Today, Balderton Capital launched a Founder Wellbeing Platform based on how professional athletes approach reaching peak performance.
The London-based VC is making the wellbeing and performance programme available to all its portfolio company founders. It consists of four pillars — a six-month personalised health and fitness program, CEO forums for peer-to-peer support, executive coaching, and events and resources.
The idea behind the platform is based on research confirming that founders experience the startup ecosystem as a high-stress environment. Balderton conducted online surveys with 230 entrepreneurs, all of whom were either founders or co-founders of VC-backed companies.
Marathon in sprint-mode
The study found that, although pressure is unavoidable when running a business, putting in more and more hours is not the answer to better performance and results. Furthermore, it can negatively impact creativity, long-term perspective, and crisis management.
External demands and expectations play a significant role. 51% of founders said that investors and board members put pressure on entrepreneurs to be available at all times, and 84% feel there is an expectation that entrepreneurs must always work long hours in order to be successful.
Meanwhile, respondents also acknowledged that they themselves were part of creating a long-hours culture, despite being aware of diminishing returns from simply “working harder.”
“When I was an athlete, we had to take regular breaks between practice and competitions to be 100% mentally and physically fit when it mattered”, says Nico Jaspers, founder and CEO of Berlin-based AI-powered brand-tracking startup Latana. “But when I founded my own company, I somehow had the feeling that taking breaks was not really an option, and that I had to be there for everything all the time — it was like running a marathon in sprint-mode.”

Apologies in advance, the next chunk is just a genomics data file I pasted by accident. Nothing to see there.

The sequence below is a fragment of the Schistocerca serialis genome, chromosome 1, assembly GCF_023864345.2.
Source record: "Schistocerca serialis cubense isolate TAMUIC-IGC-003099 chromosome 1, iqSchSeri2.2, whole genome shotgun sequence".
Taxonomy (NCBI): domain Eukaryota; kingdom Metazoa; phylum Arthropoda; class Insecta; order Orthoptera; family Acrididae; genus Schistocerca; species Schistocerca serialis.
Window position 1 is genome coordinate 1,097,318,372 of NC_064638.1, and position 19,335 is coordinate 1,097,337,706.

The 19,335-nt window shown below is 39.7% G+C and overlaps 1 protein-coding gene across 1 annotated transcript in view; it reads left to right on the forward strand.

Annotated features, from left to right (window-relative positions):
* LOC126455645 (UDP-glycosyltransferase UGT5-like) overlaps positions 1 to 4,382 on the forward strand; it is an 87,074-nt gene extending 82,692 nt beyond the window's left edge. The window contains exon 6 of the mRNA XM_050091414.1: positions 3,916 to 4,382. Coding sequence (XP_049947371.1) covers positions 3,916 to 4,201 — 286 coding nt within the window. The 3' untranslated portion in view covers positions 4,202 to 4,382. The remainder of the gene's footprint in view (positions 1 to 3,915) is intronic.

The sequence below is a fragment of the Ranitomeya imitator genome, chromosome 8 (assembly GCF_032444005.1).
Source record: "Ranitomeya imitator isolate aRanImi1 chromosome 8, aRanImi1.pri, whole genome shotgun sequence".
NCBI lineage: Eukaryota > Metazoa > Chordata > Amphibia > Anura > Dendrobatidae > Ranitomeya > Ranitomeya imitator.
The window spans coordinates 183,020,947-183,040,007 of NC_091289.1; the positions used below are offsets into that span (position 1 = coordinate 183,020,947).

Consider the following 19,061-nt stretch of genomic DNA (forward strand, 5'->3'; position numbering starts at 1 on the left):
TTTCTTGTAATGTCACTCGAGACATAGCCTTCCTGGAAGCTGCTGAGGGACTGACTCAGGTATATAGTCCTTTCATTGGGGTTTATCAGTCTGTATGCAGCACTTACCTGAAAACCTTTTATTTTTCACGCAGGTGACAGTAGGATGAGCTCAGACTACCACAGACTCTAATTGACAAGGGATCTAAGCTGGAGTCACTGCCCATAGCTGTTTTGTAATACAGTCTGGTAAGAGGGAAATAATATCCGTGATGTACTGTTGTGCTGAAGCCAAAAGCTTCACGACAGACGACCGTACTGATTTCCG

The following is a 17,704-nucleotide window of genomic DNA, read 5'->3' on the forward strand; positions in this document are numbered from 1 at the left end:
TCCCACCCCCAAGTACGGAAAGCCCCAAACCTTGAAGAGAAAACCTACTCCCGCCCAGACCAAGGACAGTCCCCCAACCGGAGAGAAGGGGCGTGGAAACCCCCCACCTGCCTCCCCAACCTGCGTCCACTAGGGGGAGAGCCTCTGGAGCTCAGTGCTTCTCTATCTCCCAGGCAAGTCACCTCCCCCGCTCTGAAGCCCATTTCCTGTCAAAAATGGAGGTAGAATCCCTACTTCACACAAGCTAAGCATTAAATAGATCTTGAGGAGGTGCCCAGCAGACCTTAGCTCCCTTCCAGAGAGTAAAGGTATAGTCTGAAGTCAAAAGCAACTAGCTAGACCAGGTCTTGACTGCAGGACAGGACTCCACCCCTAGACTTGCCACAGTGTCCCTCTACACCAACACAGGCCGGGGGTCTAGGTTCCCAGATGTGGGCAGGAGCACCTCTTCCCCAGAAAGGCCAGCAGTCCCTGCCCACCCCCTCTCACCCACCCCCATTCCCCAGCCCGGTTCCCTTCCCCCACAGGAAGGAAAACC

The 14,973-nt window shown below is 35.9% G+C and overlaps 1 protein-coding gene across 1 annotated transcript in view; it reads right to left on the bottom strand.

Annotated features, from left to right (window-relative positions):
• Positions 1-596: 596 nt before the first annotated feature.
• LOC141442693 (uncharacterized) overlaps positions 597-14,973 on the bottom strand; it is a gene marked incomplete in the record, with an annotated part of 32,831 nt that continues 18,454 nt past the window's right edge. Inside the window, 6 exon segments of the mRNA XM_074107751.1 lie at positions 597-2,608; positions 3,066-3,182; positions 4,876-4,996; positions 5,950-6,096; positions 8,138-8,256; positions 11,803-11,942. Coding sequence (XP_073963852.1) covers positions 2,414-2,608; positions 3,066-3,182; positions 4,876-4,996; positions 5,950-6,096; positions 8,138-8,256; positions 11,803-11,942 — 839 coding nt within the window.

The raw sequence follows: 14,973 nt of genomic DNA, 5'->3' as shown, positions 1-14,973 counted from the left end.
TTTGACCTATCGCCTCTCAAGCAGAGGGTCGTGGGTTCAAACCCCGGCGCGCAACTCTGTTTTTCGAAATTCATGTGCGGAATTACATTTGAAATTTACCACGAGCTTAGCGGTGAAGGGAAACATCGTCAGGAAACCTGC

Jaspers added that he has since found better ways of managing his time in order to really be able to be on top of things when it matters most.
From athletes to entrepreneurs
His experience is confirmed by Ute Stephan, professor of entrepreneurship at King’s College who says that high mental wellbeing means more productive, creative, and persistent entrepreneurs and more ambitious and resilient businesses. Correspondingly, entrepreneurs whose mental wellbeing suffers find it difficult to deal with challenges and crises that arise.
Indeed, research has found, perhaps unsurprisingly, that a holistic approach including areas such as sleep optimisation, nutrition, and support mechanisms are key to unlocking and maintaining performance not only for athletes, but for business executives as well.
Naturally, one could argue that this is true for all employees, but company culture trickles down from the top. As many as 90% of respondents to Balderton’s survey said it is their responsibility to set the tone for a company where everyone can look after their wellbeing.
Leaders who last as long as their vision
Suranga Chandratillake, general partner at Balderton capital and a co-founder and former CEO of Nasdaq-listed fintech platform blinkx, says that past a point, simply “working harder” can negatively impact decision making, and even result in burnout. The current lack of investment in founder wellbeing could directly damage the chances for companies to succeed.
Chandratilake himself quit the position of CEO at the age of 35 because he was burnt out after 10 years in the role. But he believes there is hope. “By changing the dynamic and resetting expectations in the startup ecosystem, we can increase the chances of success, both for the founders and investors,” he adds.
“We are doing this because we believe that the best way to change the world is to build a business. And that for those companies to change the world, they need leaders who can last as long as their vision.”
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